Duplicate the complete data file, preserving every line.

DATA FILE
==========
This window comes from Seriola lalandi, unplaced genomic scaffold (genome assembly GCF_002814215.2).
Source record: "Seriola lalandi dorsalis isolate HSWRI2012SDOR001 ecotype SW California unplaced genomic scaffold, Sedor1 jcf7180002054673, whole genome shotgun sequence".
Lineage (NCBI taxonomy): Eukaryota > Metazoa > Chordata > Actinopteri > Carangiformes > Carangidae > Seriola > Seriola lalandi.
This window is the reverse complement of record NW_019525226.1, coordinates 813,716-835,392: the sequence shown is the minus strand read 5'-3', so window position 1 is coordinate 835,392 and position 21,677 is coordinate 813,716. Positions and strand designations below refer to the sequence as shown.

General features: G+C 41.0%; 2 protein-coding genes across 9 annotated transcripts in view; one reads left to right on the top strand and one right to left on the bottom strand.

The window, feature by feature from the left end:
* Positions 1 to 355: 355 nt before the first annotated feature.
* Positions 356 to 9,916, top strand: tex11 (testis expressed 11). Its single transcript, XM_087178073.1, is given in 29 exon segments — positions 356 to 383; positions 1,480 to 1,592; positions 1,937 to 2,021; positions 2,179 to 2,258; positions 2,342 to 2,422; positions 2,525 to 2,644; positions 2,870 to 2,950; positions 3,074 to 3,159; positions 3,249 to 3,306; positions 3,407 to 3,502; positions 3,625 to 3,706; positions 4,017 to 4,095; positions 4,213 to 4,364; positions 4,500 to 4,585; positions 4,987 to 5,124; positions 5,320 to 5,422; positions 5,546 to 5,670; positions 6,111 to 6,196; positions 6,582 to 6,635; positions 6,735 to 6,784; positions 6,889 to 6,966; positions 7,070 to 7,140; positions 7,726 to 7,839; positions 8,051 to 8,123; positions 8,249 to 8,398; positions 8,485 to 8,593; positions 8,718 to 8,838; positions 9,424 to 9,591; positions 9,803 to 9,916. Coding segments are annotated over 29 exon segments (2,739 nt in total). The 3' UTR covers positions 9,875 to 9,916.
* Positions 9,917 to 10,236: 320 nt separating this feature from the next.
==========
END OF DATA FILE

This window comes from Seriola lalandi, unplaced genomic scaffold (genome assembly GCF_002814215.2).
Source record: "Seriola lalandi dorsalis isolate HSWRI2012SDOR001 ecotype SW California unplaced genomic scaffold, Sedor1 jcf7180002054673, whole genome shotgun sequence".
Lineage (NCBI taxonomy): Eukaryota > Metazoa > Chordata > Actinopteri > Carangiformes > Carangidae > Seriola > Seriola lalandi.
This window is the reverse complement of record NW_019525226.1, coordinates 813,716-835,392: the sequence shown is the minus strand read 5'-3', so window position 1 is coordinate 835,392 and position 21,677 is coordinate 813,716. Positions and strand designations below refer to the sequence as shown.

General features: G+C 41.0%; 2 protein-coding genes across 9 annotated transcripts in view; one reads left to right on the top strand and one right to left on the bottom strand.

The window, feature by feature from the left end:
* Positions 1 to 355: 355 nt before the first annotated feature.
* Positions 356 to 9,916, top strand: tex11 (testis expressed 11). Its single transcript, XM_087178073.1, is given in 29 exon segments — positions 356 to 383; positions 1,480 to 1,592; positions 1,937 to 2,021; positions 2,179 to 2,258; positions 2,342 to 2,422; positions 2,525 to 2,644; positions 2,870 to 2,950; positions 3,074 to 3,159; positions 3,249 to 3,306; positions 3,407 to 3,502; positions 3,625 to 3,706; positions 4,017 to 4,095; positions 4,213 to 4,364; positions 4,500 to 4,585; positions 4,987 to 5,124; positions 5,320 to 5,422; positions 5,546 to 5,670; positions 6,111 to 6,196; positions 6,582 to 6,635; positions 6,735 to 6,784; positions 6,889 to 6,966; positions 7,070 to 7,140; positions 7,726 to 7,839; positions 8,051 to 8,123; positions 8,249 to 8,398; positions 8,485 to 8,593; positions 8,718 to 8,838; positions 9,424 to 9,591; positions 9,803 to 9,916. Coding segments are annotated over 29 exon segments (2,739 nt in total). The 3' UTR covers positions 9,875 to 9,916.
* Positions 9,917 to 10,236: 320 nt separating this feature from the next.